We will be doing the career guidance review in the coming weeks and a number of suggestions have been made through this committee on career guidance. We have a body of work on how we can support career guidance teachers more in terms of the information they have. The information available at junior certificate and leaving certificate level is critical, including information about different industries, apprenticeships, a higher diploma or higher education. We have to be aware than an information vacuum can exist. This is not the fault of the career guidance teachers. There could be one career guidance teacher for a whole school and he or she is not going to be able to develop individual career paths for every student. We must address how to make that information more accessible to the student cohort.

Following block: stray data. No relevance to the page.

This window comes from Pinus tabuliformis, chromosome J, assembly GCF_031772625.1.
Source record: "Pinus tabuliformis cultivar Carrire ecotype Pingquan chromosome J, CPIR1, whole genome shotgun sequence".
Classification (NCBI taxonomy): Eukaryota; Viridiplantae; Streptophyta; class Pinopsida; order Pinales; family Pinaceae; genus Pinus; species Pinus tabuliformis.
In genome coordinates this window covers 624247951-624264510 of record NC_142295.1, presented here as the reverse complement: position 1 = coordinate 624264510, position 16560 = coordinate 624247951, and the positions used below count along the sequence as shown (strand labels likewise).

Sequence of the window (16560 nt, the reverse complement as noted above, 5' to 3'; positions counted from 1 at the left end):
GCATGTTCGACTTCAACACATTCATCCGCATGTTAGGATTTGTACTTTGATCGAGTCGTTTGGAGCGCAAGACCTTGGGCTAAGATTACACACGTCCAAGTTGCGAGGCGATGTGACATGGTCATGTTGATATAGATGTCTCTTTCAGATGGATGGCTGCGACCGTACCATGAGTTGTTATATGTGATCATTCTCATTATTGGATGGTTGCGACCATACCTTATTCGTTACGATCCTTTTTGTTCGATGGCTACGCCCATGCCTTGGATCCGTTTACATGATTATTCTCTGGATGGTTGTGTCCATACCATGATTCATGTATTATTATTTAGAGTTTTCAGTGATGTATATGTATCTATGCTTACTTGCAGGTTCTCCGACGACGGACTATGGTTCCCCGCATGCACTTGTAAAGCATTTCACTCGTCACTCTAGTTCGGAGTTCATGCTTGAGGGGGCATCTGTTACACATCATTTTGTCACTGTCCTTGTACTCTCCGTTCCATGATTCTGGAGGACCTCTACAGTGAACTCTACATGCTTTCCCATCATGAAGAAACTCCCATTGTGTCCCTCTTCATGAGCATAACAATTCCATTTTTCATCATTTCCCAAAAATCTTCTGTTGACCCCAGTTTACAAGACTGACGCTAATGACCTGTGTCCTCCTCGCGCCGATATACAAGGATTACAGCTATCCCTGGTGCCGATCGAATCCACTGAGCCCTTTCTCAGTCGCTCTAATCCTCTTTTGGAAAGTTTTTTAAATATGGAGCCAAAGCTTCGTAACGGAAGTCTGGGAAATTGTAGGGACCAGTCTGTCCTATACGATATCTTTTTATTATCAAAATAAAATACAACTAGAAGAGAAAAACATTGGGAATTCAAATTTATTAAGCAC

I am aware that they do something very collaborative in Limerick. Deputy Jan O'Sullivan might be able to shed a wee bit more light on that. I only found out about it from my trip to Limerick. They bring together the third level institutions, the ETB, SOLAS, all the different stakeholders and the young people in a single environment once a year. That type of information sharing is so important. Returning to Deputy Catherine Martin's question, the future skills forum is also contributing to this dissemination of information. It is done on a regional basis, which is critical. When I was in Drumshanbo yesterday, I came across two more potential apprenticeships there, one in the area of beauty and healthcare and the other in organic farming. They are really tapping into the possibilities around tourism as well, which Deputy Jan O'Sullivan mentioned.